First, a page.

Tuesday, December 15, 2009

Righteous German Soul-Food Christmas Cookies

Amen, you all, Ayyyyyyy-men. We baked our springerles this evening! A truly worthy use for the venerable, vintage Maytag Dutch Oven range in our kitchen!

For those of you who don’t know about them, springerles (pronounced springer-leez or shpringer-leez, I’m not sure which) are a pale, light, crispy cookie almost always flavored with anise. Though they can be cut into shapes, they’re usually squares or rectangles and have pretty little patterns imprinted on the top surface.

Some people around here call them “anise cookies.”

You can use special springerle rolling pins to make them, or you can use springerle presses.

Or you can do like I did the first year I made them, and use a butter knife to make little “star” patterns on the top. A blunted toothpick added extra pizzazz. That got kinda tedious, though, with so many cookies.

If you overcook them, they can become incredibly tough. In fact, it is not a big problem if this happens, because they get better as they age: You’re supposed to bake them, let them cool, then pack them in airtight containers for at least a couple of weeks before serving.

This is one of those Christmas cookies—like lepkuchen—that you can store with an apple to enhance the flavor while protecting and perfecting their texture.

Alas, I don’t have either of my grandmas’ recipes for springerles. My recipe comes from that groovy 1949 edition of The Good Housekeeping Cook Book that I got from Cousin Marguerite’s kitchen. (I raved about this incredible book earlier this year.) The springerle recipe is printed on pages 709–10.

I’ll pass it along to you, but this time I’m not copying it word-for-word. I’m changing the wording slightly. The original has instructions written in one long paragraph—I’ve made it easier by adding hard returns and such between the steps. (Yeah! You’re welcome!) My own comments, where I differ with the recipe, appear in square brackets.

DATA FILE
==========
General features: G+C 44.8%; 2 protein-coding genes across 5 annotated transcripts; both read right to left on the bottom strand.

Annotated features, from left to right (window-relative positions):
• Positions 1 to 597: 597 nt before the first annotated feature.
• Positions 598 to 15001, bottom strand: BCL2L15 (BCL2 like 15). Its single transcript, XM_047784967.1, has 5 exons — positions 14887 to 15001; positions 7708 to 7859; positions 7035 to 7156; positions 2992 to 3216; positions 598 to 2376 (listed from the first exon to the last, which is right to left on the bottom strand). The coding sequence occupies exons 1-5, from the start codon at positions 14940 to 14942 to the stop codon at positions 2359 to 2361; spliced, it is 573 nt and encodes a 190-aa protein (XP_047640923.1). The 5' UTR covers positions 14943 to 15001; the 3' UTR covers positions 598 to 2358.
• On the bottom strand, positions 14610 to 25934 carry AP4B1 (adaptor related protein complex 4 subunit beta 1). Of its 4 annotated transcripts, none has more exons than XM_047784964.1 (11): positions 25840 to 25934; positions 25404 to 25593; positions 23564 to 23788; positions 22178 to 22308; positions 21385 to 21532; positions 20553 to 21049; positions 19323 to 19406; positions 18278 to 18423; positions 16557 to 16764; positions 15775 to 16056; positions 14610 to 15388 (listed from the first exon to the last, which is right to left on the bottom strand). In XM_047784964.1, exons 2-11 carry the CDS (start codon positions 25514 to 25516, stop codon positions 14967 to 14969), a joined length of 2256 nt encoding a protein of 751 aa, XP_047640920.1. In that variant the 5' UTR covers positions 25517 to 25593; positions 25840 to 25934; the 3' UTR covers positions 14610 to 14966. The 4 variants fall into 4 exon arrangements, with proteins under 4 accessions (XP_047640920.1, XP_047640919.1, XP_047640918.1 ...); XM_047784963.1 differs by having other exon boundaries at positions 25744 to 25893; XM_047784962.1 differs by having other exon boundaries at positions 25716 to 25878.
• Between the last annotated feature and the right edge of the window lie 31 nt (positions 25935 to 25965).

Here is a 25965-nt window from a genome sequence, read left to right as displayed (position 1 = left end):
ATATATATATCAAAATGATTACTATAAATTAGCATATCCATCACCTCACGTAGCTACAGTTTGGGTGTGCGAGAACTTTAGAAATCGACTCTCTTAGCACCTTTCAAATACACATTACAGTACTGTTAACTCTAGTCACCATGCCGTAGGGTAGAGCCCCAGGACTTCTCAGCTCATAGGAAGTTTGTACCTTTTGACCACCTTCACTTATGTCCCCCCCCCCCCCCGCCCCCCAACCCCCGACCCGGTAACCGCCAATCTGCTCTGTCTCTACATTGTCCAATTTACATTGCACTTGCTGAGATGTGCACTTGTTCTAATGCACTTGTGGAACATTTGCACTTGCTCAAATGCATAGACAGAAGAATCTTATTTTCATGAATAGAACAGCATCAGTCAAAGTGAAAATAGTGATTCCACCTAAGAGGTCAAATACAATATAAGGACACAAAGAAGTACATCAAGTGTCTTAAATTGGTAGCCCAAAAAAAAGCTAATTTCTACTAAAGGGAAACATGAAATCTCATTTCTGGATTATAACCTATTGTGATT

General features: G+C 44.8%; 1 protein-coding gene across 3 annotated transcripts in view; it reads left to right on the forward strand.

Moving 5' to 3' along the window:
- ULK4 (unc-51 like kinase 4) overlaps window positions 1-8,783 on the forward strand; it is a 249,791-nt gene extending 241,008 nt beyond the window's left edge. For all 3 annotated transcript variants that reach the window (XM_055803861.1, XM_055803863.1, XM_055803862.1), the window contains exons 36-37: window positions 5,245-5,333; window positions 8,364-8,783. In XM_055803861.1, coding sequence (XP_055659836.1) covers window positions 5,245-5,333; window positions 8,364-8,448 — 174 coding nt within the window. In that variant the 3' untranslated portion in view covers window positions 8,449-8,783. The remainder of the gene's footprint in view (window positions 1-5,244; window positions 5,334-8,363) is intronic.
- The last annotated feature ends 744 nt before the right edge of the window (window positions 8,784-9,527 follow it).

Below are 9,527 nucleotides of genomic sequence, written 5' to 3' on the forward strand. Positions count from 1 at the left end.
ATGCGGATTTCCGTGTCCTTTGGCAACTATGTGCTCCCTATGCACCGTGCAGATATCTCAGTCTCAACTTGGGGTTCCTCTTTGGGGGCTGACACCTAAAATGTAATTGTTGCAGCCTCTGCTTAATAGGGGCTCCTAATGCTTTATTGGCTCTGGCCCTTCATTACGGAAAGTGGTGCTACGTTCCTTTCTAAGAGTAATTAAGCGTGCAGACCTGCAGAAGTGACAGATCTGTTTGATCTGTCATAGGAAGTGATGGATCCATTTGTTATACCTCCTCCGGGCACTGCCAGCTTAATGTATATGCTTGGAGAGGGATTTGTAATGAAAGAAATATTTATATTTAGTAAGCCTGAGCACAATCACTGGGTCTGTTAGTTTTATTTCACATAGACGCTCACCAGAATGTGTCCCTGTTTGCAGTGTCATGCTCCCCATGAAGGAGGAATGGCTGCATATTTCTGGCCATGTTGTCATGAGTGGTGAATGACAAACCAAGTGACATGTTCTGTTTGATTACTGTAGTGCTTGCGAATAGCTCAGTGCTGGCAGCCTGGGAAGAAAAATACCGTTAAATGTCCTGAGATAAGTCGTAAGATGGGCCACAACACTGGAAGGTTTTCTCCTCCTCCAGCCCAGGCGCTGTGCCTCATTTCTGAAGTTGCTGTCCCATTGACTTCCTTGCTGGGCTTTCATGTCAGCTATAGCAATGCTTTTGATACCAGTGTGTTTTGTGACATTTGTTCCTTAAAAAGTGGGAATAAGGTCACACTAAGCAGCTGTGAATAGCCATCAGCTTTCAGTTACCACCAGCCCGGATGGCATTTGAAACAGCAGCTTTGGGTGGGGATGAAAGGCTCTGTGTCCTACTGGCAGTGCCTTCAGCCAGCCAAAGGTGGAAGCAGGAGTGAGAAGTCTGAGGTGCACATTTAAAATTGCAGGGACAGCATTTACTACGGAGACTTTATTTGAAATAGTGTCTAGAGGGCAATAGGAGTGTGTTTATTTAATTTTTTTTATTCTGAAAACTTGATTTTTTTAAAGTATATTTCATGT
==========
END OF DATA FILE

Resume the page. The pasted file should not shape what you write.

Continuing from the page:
I usually double this recipe—for me, this year, doubling it yielded 120 cookies, some smaller than others.


4 1/2 cups sifted cake flour [like Swans Down—and measure it correctly, you!]
1 teaspoon baking powder
4 eggs
1 pound powdered sugar
1 tablespoon grated lemon rind [I use a microplane grater]
anise seeds [or anise extract] [you can use both]

On the First Day, Make and Roll Out the Dough:

1. Sift together the flour and baking powder; set aside.

2. Beat eggs until light [I use a hand mixer].

3. Stir the sugar into the eggs; beat with a spoon until thoroughly combined.

4. Add lemon rind to eggs mixture; add anise extract if using it instead of seeds. Then add the flour mixture. Mix thoroughly. Dough will be stiff.

5. [Cover it so it doesn’t dry out], and chill until firm enough to handle easily.

6. Roll to 1/2 inch thickness on a floured board.

7. Cut into fancy shapes with cookie cutters, or use a springerle rolling pin to impress the surface with patterns, then cut cookies into individual pieces [I use a pizza cutter!]

8. Grease cookie sheets; sprinkle them with anise seed [if using anise seed]. [Using parchment paper on the cookie sheets instead of greasing them is an excellent alternative.]

9. Arrange cookies, 1/2 inch apart, on sheets, and leave them exposed to the air, overnight or for 12 hours. [I’ve found this is a great use for an unheated sunporch. The idea here is to let the surfaces dry a bit so that when the cookies bake and rise, the surface pattern stays intact. And I’ve found you can let them sit longer than 12 hours, depending on humidity and such.]

10. A note about anise oil versus anise extract: Anise oil is much, much stronger; you'll only need a few drops, or a small dribble for a doubled recipe. If you use more, it will end up tasting like black jelly beans, or Nyquil. Anise extract is more easily available, and you'll need to use a lot more of it. At least half a teaspoon, I'd say, or more.

On the Next Day, Bake the Cookies:

1. Bake in a moderate (350 degree) oven for 30 minutes. [Whoa! Mine usually only take about 7 or maybe 10 minutes, depending on thickness! The take-home point here is, Keep an eye on them. They’re done when they just start to turn slightly pinkish on the edges and the bottoms are cooked.]

2. When they’re cool, store them in a covered jar for 2 or 3 weeks before serving.

Makes about 30 cookies. [Though it depends on the cookie size! Most of my springerles are about 2 x 1.5 inches, and I get about 50 or 60 cookies from this recipe, not doubled.]

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